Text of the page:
FIG. 6 illustrates that the efficiency of the desalination visibly decreases with time, indicating that the ions captured or adsorbed on the channel walls start to saturate the wall surface. When the channel walls fill up with adsorbed ions, the illumination controller 172 can enable the illumination of the PVD system 100, thus flushing the adsorbed ions from the channels. The switching of the illumination controller 172 can be synchronized with the output fluid management system 160 to switch the coupling of the output liquid from the reduced salinity fluid system 162 to the brine system 164. Once the channel surfaces are largely regenerated, the desalination cycle can be started anew, the illumination controller 172 again blocking the solar illumination and the output fluid management system 160 again coupling the output fluid to the reduced salinity fluid system 162.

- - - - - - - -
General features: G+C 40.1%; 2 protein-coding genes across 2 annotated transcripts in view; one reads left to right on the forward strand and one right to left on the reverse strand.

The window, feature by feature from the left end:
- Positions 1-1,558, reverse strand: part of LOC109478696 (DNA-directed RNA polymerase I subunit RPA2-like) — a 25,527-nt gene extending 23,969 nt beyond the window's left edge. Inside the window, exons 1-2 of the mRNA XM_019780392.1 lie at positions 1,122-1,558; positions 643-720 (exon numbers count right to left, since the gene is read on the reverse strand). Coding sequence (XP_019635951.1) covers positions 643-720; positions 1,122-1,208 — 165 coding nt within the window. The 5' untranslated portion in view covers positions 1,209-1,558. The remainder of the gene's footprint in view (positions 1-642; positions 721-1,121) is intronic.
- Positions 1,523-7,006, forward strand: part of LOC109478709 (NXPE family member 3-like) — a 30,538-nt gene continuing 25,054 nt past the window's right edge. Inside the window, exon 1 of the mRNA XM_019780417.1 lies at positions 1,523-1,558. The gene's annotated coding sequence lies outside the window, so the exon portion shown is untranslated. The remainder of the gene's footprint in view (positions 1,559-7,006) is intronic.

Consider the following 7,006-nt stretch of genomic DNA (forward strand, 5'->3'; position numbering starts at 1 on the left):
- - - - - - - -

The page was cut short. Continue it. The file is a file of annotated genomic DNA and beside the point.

FIG. 7 illustrates an embodiment of a photovoltaic desalination system 200 that operates based on the secondary ion-capture mechanism, described earlier. Only a portion of the PVD system 200, an individual channel 240 i is shown for clarity. The components not shown here expressly are analogous to the corresponding components of the PVD system 100, and are meant to be part of the PVD system 200 as well.

One of the differences between the PVD system 200 and the PVD system 100 is that the PVD system 200 can include only a single, doped semiconductor layer 230 instead of a p-layer and an n-layer that form a p-n junction. The ions of the salty fluid can still form an EDL at the wall of the channel 240 i, leading to an adsorption and a capture of the ions from the fluid once more. The efficiency of this adsorption and capture can be considerably lower than that of the space-charge of the p-n junction-based PVD system 100. However, since the adsorption and capture is taking place along the entire 50-100 micron length of the wall, whereas the space-charge region of the PVD system 100 may be shorter than 1 micron, the low adsorption efficiency of the PVD system 200 may be compensated by the much longer adsorbing surface.